The Old Country
I have never seen so many mirrors in a hotel room before. Even the nightstands are mirrored. The switches for the lights aren't switches but lighted panels. There is not an iron to be found. I am a pedestrian traveler. I have a $35 fruit cocktail on the roof. It's fine. The view is amazing. The view from my room is a pile of garbage.
My grandparents left here a hundred years ago. They would never talk about it. When I asked my grandfather, Papa Dave, where he lived, he just shook his head. When I said I might want to visit someday, he exploded. Why would you ever want to go there?
Here I am.
We drive by the building that has two completely different facades (one on each side) because Stalin approved both designs, and no one wanted to tell him that. So they built one on each side. We drive by the Bolshoi, and you have to blink at the splendor. One billion dollars, I'm told, was spent on renovations.
Five of us are off to dinner, to meet our Russian partners and their wives. We ask the doorman at this palace of mirrors and glass whether the restaurant is within walking distance or whether we need a taxi. A half-hour walk, he says; just wait a few minutes, only four minutes, and the hotel car can take us. We wait 10 minutes, and then the black car drives up. As we squeeze in, the doorman says no, that won't do; the hotel car will not take five of us, only four. But there were five of us standing there when we asked earlier.
A taxi instead? We go to the corner, and he hails a taxi. Yes, he says, the taxi will take five. We squeeze in. The price? That will be 1,500 rubles (about $50), the driver says. It's the price for an hour. We are going for a ride that should take 10 minutes.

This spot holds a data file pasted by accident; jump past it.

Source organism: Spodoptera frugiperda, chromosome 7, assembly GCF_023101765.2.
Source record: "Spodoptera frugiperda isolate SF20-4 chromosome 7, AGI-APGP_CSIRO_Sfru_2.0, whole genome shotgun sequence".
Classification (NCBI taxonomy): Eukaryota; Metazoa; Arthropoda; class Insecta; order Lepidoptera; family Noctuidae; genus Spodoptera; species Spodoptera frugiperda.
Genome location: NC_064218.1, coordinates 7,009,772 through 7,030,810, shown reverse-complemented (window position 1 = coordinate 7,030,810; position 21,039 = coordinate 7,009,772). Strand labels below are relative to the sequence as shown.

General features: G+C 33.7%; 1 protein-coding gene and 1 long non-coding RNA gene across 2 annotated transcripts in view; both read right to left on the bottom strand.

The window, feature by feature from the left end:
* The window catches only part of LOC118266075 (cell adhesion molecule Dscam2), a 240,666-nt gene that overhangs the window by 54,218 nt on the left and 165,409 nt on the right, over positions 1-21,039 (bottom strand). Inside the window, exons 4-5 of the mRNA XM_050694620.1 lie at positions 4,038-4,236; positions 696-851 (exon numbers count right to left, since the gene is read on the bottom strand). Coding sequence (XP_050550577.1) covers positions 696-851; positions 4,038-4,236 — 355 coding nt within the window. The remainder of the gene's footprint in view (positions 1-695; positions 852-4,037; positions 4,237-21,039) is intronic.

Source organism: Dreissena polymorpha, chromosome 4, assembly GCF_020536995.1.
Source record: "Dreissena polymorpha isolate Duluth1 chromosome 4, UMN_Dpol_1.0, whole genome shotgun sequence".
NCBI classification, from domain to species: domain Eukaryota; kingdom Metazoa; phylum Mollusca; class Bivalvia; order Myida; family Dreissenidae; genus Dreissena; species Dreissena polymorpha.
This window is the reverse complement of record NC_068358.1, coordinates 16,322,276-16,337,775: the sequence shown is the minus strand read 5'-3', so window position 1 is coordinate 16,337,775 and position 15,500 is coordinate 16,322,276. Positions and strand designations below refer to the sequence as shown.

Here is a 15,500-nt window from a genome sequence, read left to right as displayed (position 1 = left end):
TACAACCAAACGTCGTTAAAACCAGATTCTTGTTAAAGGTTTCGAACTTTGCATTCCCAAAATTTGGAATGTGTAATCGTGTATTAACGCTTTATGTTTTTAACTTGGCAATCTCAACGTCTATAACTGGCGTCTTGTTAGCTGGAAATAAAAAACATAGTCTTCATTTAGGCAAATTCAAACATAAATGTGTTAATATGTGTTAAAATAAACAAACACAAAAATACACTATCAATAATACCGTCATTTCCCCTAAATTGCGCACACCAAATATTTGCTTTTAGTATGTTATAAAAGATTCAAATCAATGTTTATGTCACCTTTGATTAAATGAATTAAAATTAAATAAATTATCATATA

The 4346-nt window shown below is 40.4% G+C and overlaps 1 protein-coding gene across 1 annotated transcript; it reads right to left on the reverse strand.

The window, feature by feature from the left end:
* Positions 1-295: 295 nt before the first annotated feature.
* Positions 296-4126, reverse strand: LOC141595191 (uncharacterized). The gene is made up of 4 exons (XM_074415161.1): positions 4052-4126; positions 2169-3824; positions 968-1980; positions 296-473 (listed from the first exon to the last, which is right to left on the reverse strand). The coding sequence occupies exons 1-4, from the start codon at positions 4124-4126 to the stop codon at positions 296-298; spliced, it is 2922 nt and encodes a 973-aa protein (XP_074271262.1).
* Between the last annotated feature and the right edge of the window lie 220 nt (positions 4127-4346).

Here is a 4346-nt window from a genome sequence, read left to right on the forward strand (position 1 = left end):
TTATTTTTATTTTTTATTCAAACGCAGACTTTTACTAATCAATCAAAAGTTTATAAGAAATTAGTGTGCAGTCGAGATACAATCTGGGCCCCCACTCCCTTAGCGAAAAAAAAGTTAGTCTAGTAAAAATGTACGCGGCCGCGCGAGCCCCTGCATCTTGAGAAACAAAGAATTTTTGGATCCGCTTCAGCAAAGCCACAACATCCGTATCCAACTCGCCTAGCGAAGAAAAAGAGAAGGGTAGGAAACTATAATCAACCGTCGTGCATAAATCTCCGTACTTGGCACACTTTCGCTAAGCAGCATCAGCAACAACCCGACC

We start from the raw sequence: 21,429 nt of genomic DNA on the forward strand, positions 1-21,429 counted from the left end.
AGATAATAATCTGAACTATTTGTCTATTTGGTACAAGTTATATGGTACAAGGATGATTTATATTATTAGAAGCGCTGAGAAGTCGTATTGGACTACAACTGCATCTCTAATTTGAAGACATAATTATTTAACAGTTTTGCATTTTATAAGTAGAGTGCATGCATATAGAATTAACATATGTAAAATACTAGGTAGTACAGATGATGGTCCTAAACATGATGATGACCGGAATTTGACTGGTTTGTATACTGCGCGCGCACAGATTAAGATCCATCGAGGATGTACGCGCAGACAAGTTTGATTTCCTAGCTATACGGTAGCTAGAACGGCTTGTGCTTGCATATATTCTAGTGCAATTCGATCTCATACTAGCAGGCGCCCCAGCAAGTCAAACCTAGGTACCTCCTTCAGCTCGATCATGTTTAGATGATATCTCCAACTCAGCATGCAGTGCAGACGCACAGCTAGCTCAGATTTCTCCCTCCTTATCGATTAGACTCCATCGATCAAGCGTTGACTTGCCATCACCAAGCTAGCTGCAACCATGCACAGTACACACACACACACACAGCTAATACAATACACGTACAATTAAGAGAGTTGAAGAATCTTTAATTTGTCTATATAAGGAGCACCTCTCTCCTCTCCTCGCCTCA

Back to the doorman. He reassures us that it is only 10 minutes at most. He is just charging us as if it were an hour. He smiles as if that makes perfect sense. We get out. A compact pulls up, smelling of cigarettes and full of wrappers. The doorman goes back and forth between the gypsy cab and the real one. The gypsy will take you for 700, he says. Fine. Our backs are up. We climb in. It should be five or 10 minutes. But the traffic. And then the traffic light is broken. And no one gives way to anyone else. A broken light does not become a four-way stop. There is no accommodation. Deafening horns. A policeman looks on, moving slowly. We jump out at the intersection and walk.
I am in Moscow, in Russia, the place my grandparents risked their lives to leave.
It is a place of glitter and gold, of conspicuous wealth and poverty just beyond the square, a place where, in hushed and not so hushed voices, you hear stories of oppression and brutality and opulence and elegance. On the Aeroflot flight from Kiev, the flight attendant offers me an English-language paper, The Moscow Times, "your independent guide to news, business and culture." The headline says, "More crackdowns likely," but "repressive tactics against the opposition may backfire." Is there really such a free press? Or is this just a token for English speakers flying in? I ask one of the Russians, and he laughs. That is my answer. Enjoy a fruit cocktail. Take a ride in a very nice car, 1,500 rubles, the rate for an hour.
It is a 10-minute walk back from the restaurant. Less if you walk fast.
I am very grateful to my grandparents. Take me for a fool. They were nobody's fools. You speak American, someone says to me back at the hotel. Damn right.